Organizational complexity, particularly the rules that govern what chapters can and can’t do, is to social networks what cholesterol is to arteries and hair is to drains; it’s the gummy stuff that clogs everything. Simplicity enables people to do what they’re best at, connect and learn from one another, be creative and social.
Just as national organizations do indeed need to think about protecting their brand, funding organizations do indeed need to practice due diligence when it comes to their grantmaking. Protecting brands and performing due diligence all come with some degree of control. So I'm not advocating for no control - just an appropriate amount of control. And what about control that might actually be helpful instead of harmful?
But here's the crux of the point that connects Alison's message to the work of grassroots grantmaking. She is talking about chapters as associations or social networks - a different "thing" than structured organizations. And that applying the type of control mechanisms that might be well-suited for more complex organizations is not only misguided and bothersome but deadly - the cholesterol that clogs up their arteries or the hair that clogs of their drains and gets in the way of doing what they do best.
I've talked about grassroots groups as associations and not baby non-profit service providers. But I like Alison's descriptions of associations as social networks and think that the distinction between funding social networks and non-profit organizations may be more useful for funders - helping funders better understand that social networks have a relationship, not a service provision, bottom line and that strengthening that relationship bottom line is what they're investing in with their grants. Yes, associations do accomplish things ranging from policy change to events to self-help projects, but it's the relationships that they build and utilize that is their lifeblood, their source of power and their ultimate contribution to on-going community vitality. And this relationship bottom-line is what distinguishes them most clearly from the more familiar-to-funders non-profit organizations.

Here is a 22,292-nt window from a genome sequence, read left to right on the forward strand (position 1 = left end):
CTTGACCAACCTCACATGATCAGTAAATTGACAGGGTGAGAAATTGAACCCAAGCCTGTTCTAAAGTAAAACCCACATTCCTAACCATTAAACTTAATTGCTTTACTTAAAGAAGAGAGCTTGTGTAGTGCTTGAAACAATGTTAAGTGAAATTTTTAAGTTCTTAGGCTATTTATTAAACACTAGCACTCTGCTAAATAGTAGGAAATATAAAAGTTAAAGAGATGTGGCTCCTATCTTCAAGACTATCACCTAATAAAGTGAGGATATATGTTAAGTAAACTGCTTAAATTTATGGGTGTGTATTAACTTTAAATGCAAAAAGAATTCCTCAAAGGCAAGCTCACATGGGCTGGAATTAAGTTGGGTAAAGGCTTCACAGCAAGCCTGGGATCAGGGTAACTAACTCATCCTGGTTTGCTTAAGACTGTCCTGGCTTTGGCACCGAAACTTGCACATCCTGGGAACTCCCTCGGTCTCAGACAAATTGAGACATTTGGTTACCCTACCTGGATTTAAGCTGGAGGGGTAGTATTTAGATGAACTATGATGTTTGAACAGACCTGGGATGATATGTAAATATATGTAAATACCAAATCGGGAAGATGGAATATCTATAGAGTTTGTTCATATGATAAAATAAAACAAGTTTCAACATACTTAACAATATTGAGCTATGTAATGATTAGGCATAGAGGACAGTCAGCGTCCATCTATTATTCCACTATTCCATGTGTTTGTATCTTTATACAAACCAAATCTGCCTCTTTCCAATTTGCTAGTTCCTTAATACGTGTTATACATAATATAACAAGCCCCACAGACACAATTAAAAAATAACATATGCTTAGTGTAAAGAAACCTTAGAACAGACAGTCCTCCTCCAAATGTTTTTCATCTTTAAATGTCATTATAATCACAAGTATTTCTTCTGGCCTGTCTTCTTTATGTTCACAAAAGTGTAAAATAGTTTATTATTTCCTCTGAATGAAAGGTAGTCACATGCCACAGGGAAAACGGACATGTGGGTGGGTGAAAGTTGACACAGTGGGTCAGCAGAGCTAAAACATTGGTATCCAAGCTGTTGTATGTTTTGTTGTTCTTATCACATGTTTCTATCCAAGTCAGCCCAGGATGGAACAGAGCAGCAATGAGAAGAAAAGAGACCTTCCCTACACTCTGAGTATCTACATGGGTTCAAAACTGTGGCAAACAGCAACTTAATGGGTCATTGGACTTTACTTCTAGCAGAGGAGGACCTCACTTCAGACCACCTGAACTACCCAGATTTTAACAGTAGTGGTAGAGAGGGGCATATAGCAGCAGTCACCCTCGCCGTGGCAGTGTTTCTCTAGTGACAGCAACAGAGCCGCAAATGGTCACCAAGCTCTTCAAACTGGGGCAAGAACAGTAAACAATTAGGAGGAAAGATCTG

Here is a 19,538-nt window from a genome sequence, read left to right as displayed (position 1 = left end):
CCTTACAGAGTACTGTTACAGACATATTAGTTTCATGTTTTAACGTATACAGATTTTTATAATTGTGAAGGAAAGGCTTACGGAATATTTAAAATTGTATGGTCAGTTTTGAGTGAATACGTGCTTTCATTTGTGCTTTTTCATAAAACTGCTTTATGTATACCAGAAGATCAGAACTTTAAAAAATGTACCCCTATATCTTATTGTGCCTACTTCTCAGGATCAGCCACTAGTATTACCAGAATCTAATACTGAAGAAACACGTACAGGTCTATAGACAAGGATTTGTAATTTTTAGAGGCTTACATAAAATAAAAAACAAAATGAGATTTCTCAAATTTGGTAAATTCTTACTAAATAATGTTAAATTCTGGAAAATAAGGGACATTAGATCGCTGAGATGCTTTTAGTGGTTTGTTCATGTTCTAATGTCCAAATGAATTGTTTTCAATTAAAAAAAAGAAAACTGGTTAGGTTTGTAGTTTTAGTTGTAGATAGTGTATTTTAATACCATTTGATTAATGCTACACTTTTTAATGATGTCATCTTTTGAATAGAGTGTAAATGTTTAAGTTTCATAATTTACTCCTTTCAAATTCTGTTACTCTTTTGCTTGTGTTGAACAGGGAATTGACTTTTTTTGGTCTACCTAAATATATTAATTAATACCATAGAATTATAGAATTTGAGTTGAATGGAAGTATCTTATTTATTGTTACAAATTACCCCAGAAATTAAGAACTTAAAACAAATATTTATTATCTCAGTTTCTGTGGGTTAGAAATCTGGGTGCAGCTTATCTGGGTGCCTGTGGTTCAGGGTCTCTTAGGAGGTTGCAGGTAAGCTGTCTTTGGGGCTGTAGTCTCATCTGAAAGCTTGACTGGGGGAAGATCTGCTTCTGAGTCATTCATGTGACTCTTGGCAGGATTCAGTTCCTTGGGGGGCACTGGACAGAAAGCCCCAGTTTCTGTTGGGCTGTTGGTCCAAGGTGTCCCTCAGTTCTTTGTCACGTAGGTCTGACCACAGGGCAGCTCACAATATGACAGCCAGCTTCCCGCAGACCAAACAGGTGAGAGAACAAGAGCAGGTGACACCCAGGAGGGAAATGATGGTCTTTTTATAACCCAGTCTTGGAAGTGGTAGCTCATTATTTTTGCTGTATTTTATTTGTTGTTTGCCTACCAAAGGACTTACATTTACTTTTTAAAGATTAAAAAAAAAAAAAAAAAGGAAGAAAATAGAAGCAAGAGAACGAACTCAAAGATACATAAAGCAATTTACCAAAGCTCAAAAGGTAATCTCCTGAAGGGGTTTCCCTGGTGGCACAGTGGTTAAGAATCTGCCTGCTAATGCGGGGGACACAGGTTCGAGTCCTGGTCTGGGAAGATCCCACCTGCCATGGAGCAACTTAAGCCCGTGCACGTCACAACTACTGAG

So when I am talking with someone from a funding organization and I hear fear about funding grassroots groups, I wonder if this fear is coming from the misplaced assumption that grassroots groups are poorly functioning non-profits, or an understanding that these are a "different type of animal" but no knowledge of what that animal might do or require. I often hear worry about grassroots groups spending money in inappropriate ways, but in reality, I've almost never seen that happen. And I scratch my head, wondering why this fear is so strong, when I have seen seemingly well-managed, well-respected, tried and true, audit-in-hand nonprofits get in trouble and suddenly tank. This mismatch between worry and actual risk suggests to me that I'm on track with my assumptions.
So the question of the day is what is "appropriate" when it comes to the control that funders really need when they are funding social networks such as the resident groups that we want to encourage in urban neighborhoods and rural communities? What are the measures of control that are cholesterol to these groups - gumming up their works - and what are the measures of control that are actually helpful to everyone involved? How can we get as proficient (and comfortable) in funding social networks as we are in funding non-profit organizations?
Let's expand our body of knowledge on this topic. Post a comment to share your thinking.